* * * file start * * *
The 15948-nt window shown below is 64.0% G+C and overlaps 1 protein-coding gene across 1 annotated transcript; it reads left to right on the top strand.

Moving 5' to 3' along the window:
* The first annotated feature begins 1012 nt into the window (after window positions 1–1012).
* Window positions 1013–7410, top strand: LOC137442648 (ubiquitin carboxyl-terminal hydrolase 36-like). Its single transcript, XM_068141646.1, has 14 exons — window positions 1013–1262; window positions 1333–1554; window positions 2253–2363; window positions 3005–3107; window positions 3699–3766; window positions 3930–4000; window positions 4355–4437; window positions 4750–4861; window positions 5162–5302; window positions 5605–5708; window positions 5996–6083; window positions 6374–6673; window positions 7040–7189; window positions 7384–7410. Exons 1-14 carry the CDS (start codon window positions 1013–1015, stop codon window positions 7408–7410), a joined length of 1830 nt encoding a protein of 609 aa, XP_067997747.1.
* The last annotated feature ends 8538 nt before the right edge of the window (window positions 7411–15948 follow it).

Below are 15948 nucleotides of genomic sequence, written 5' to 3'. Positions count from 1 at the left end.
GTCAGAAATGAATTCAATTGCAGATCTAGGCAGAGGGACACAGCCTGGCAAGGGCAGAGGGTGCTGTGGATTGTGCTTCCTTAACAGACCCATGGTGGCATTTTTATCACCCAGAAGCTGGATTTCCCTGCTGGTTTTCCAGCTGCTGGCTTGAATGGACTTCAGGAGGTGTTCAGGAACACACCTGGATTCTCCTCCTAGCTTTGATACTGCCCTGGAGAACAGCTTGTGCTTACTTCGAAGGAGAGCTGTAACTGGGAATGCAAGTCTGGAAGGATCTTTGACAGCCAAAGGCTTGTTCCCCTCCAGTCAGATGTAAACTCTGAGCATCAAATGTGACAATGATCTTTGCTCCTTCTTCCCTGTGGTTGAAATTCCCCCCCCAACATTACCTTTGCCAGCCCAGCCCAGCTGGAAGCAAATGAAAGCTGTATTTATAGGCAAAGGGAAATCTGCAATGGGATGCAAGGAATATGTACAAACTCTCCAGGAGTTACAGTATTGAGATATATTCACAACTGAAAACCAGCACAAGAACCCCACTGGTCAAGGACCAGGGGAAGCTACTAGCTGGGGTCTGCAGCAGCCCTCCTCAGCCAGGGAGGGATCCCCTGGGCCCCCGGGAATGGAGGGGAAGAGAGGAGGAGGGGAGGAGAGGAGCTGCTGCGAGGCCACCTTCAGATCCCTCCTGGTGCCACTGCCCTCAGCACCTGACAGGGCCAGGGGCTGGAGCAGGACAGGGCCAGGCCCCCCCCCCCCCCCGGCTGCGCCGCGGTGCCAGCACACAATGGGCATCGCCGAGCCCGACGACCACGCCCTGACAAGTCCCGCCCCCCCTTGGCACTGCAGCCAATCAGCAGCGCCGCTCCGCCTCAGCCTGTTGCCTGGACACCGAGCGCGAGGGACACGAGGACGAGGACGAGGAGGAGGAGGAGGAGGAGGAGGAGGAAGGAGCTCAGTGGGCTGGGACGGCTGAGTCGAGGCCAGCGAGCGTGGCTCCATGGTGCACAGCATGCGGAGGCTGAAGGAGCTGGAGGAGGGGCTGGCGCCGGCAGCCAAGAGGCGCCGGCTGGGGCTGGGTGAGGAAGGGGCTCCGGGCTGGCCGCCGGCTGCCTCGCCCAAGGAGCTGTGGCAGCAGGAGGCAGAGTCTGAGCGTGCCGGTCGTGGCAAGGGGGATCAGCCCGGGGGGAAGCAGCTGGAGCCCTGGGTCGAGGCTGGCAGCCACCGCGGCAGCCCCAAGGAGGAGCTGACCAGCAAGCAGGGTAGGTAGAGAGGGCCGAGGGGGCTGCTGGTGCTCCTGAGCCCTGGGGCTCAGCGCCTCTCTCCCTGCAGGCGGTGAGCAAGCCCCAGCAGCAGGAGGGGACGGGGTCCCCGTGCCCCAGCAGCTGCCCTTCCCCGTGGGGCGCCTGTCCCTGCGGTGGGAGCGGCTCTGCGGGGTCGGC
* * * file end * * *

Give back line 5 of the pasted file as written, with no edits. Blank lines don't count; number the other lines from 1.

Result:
* The last annotated feature ends 8538 nt before the right edge of the window (window positions 7411–15948 follow it).